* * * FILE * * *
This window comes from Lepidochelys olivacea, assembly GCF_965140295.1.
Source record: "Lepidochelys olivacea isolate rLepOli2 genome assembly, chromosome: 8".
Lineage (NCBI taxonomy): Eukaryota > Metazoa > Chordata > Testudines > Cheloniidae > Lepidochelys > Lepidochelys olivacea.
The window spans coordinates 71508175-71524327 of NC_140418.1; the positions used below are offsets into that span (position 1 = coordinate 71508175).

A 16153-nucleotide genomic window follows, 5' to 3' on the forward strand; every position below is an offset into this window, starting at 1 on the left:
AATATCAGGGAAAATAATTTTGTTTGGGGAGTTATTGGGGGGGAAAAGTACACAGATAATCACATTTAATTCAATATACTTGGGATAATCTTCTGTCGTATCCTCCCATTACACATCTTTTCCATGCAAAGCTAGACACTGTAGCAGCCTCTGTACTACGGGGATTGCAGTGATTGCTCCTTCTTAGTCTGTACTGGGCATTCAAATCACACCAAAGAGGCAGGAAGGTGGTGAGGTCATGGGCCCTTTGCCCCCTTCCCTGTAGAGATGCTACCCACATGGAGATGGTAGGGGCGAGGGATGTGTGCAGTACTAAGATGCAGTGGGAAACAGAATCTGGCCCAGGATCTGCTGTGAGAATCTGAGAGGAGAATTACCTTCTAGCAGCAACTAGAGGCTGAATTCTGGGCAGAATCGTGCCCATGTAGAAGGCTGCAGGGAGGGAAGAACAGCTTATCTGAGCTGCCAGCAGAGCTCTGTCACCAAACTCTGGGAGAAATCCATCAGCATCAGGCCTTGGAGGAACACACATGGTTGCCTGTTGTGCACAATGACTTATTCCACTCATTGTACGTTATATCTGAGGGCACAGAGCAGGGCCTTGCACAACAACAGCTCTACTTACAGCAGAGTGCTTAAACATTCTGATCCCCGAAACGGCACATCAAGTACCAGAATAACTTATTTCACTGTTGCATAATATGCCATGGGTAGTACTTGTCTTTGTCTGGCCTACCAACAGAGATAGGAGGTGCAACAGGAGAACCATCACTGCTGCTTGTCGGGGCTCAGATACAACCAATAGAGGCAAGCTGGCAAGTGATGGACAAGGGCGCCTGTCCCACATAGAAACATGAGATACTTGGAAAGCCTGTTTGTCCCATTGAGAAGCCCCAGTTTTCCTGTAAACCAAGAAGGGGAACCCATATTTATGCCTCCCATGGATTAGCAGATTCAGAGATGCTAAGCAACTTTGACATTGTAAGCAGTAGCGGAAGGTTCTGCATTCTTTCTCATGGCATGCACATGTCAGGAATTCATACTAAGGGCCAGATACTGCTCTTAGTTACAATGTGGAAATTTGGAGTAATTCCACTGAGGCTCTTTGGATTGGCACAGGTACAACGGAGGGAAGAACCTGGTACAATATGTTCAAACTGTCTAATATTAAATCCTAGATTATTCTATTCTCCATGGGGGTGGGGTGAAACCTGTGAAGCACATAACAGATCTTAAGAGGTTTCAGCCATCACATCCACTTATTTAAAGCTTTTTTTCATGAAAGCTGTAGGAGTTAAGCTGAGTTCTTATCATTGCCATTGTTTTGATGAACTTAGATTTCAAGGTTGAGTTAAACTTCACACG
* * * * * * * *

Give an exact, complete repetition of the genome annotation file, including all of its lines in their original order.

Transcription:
This window comes from Lepidochelys olivacea, assembly GCF_965140295.1.
Source record: "Lepidochelys olivacea isolate rLepOli2 genome assembly, chromosome: 8".
Lineage (NCBI taxonomy): Eukaryota > Metazoa > Chordata > Testudines > Cheloniidae > Lepidochelys > Lepidochelys olivacea.
The window spans coordinates 71508175-71524327 of NC_140418.1; the positions used below are offsets into that span (position 1 = coordinate 71508175).

A 16153-nucleotide genomic window follows, 5' to 3' on the forward strand; every position below is an offset into this window, starting at 1 on the left:
AATATCAGGGAAAATAATTTTGTTTGGGGAGTTATTGGGGGGGAAAAGTACACAGATAATCACATTTAATTCAATATACTTGGGATAATCTTCTGTCGTATCCTCCCATTACACATCTTTTCCATGCAAAGCTAGACACTGTAGCAGCCTCTGTACTACGGGGATTGCAGTGATTGCTCCTTCTTAGTCTGTACTGGGCATTCAAATCACACCAAAGAGGCAGGAAGGTGGTGAGGTCATGGGCCCTTTGCCCCCTTCCCTGTAGAGATGCTACCCACATGGAGATGGTAGGGGCGAGGGATGTGTGCAGTACTAAGATGCAGTGGGAAACAGAATCTGGCCCAGGATCTGCTGTGAGAATCTGAGAGGAGAATTACCTTCTAGCAGCAACTAGAGGCTGAATTCTGGGCAGAATCGTGCCCATGTAGAAGGCTGCAGGGAGGGAAGAACAGCTTATCTGAGCTGCCAGCAGAGCTCTGTCACCAAACTCTGGGAGAAATCCATCAGCATCAGGCCTTGGAGGAACACACATGGTTGCCTGTTGTGCACAATGACTTATTCCACTCATTGTACGTTATATCTGAGGGCACAGAGCAGGGCCTTGCACAACAACAGCTCTACTTACAGCAGAGTGCTTAAACATTCTGATCCCCGAAACGGCACATCAAGTACCAGAATAACTTATTTCACTGTTGCATAATATGCCATGGGTAGTACTTGTCTTTGTCTGGCCTACCAACAGAGATAGGAGGTGCAACAGGAGAACCATCACTGCTGCTTGTCGGGGCTCAGATACAACCAATAGAGGCAAGCTGGCAAGTGATGGACAAGGGCGCCTGTCCCACATAGAAACATGAGATACTTGGAAAGCCTGTTTGTCCCATTGAGAAGCCCCAGTTTTCCTGTAAACCAAGAAGGGGAACCCATATTTATGCCTCCCATGGATTAGCAGATTCAGAGATGCTAAGCAACTTTGACATTGTAAGCAGTAGCGGAAGGTTCTGCATTCTTTCTCATGGCATGCACATGTCAGGAATTCATACTAAGGGCCAGATACTGCTCTTAGTTACAATGTGGAAATTTGGAGTAATTCCACTGAGGCTCTTTGGATTGGCACAGGTACAACGGAGGGAAGAACCTGGTACAATATGTTCAAACTGTCTAATATTAAATCCTAGATTATTCTATTCTCCATGGGGGTGGGGTGAAACCTGTGAAGCACATAACAGATCTTAAGAGGTTTCAGCCATCACATCCACTTATTTAAAGCTTTTTTTCATGAAAGCTGTAGGAGTTAAGCTGAGTTCTTATCATTGCCATTGTTTTGATGAACTTAGATTTCAAGGTTGAGTTAAACTTCACACG